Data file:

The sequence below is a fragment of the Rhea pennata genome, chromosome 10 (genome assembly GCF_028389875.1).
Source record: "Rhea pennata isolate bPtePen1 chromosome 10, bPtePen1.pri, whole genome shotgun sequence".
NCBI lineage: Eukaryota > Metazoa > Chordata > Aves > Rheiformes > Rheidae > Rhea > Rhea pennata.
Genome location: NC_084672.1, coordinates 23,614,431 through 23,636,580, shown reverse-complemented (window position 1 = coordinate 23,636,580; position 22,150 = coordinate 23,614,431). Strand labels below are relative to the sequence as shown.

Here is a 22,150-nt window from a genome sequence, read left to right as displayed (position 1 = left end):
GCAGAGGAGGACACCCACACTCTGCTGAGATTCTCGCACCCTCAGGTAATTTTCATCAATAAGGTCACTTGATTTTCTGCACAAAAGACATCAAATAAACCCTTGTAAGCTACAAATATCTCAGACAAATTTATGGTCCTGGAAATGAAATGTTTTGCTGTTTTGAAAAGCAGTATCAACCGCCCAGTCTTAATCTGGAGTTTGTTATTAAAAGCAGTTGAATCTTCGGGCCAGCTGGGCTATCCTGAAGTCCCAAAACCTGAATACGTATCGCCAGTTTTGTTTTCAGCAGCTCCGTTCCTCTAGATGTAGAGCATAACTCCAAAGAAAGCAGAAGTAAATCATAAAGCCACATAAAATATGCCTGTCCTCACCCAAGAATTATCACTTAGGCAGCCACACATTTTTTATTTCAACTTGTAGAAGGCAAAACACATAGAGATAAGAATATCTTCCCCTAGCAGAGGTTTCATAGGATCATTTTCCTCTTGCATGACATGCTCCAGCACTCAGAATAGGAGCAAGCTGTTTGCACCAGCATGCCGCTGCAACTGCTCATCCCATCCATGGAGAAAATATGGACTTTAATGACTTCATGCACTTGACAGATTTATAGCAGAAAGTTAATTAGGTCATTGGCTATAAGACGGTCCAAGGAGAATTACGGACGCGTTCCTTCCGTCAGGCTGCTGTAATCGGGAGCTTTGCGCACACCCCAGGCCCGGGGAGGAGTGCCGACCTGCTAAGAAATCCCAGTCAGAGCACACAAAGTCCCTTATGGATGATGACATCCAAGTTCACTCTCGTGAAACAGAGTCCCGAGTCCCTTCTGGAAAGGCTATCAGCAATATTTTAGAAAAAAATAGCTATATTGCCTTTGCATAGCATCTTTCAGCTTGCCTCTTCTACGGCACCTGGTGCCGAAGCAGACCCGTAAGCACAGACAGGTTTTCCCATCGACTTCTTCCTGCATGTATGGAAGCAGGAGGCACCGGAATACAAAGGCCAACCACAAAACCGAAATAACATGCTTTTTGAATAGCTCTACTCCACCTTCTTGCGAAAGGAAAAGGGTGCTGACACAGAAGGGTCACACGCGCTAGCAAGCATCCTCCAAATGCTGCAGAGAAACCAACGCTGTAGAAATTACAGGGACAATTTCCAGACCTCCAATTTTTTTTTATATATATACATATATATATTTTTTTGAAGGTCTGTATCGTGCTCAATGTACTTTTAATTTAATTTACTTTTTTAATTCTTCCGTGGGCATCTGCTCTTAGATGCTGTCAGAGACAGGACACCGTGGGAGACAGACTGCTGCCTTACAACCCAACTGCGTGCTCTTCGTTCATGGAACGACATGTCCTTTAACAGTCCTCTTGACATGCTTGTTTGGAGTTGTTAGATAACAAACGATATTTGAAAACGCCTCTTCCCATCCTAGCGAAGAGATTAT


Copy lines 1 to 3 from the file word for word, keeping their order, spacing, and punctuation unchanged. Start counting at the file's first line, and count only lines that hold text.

The sequence below is a fragment of the Rhea pennata genome, chromosome 10 (genome assembly GCF_028389875.1).
Source record: "Rhea pennata isolate bPtePen1 chromosome 10, bPtePen1.pri, whole genome shotgun sequence".
NCBI lineage: Eukaryota > Metazoa > Chordata > Aves > Rheiformes > Rheidae > Rhea > Rhea pennata.